Responses to assaults contribute to compromising women’s civil rights.  In an interview with a Vancouver radio station following the four UBC attacks, Brent Turvey, an Alaskan forensic scientist and criminal profiler, undermined survivors’ claims, suggesting they “didn’t sound like real behavior” because “rapists don’t get their victims by the hips”.  This statement, which discounts the fact that rapists grab their victims in all sorts of ways, in effect constitutes a “second assault” arising out of “social attitudes and nors about rape” (Ulman).  This recurring pattern of ready disbelief  encourages post-traumatic stress disorder (PTSD) following assaults (Ullman and Filipas) and self-blaming by women (Kelly and Torres).  Given the complex physical and psychological toll, it is little wonder that lower rates of reporting  are found (Heath, Lynch, Fritch, and Wong).  Finally, the focus on the stranger attacks ignores the extent of the problem and invokes a standard error.  Most assailants are known to their victims, many assaults occur in private residences, and only a minority are reported (see  Canadian Centre for Justice Statistics).  In other words, preoccupation with a campus ‘hooded’ stranger detracts from what is really going on. Despite its president’s hopes, UBC is unlikely to be a cultural anomaly.

Rape myths do more than damage individual survivors. They undermine gender equality generally. In a 1994 UBC student survey, sociologist Currie found that “large percentages of women” were avoiding  “going alone to areas of campus which Faculty and Administrators might imagine as being important to students’ freedom of mobility” including libraries during the evening (26%), major parking lots (between 31% and 55%) and the Student Union Building (17%).    Such fears affect student involvement and equity in campus life (Janz and Pyke).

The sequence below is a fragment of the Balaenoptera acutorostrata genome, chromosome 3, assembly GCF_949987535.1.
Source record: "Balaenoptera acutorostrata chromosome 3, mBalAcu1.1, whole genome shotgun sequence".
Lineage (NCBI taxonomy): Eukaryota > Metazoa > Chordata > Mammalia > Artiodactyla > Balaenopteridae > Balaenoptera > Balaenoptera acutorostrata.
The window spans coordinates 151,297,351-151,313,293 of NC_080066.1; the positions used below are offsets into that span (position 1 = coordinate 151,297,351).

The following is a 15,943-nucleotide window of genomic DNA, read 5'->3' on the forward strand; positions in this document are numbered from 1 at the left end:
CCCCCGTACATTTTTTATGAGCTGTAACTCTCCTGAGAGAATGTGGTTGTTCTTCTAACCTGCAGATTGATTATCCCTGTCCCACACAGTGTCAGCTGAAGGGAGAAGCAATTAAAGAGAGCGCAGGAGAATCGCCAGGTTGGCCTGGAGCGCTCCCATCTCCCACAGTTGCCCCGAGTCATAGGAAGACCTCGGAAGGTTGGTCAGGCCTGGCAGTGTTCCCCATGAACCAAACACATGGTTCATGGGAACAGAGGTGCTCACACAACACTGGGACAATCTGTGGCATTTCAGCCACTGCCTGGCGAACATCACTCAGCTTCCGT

A CKNW reporter asked one of us “if you are at a beach and there is a  shark in the water, don’t you want someone to warn you?”  The answer, of course, is yes.  Campus women need information and tools.  But the metaphor is poor: we are talking about public spaces where women have the right to be present and safe, not a beach where nature offers risks for all. Nor is a shark the equivalent of a human assailant. The latter thrives in a sexist culture where rape myths abound and violence against women is too often denied or justified. The infamous chant of UBC’s undergraduate business students, both men and young women, in September 2013, which encouraged the sexual assault of underage girls, highlighted that larger culture of male entitlement. While this particular moment was broadly condemned, the chant had existed under the public/institutional radar for decades.  That disregard invokes the same spirit that allowed the province’s (and indeed the nation’s) ‘missing and murdered women’, many of whom are Indigenous, to be just as routinely ignored.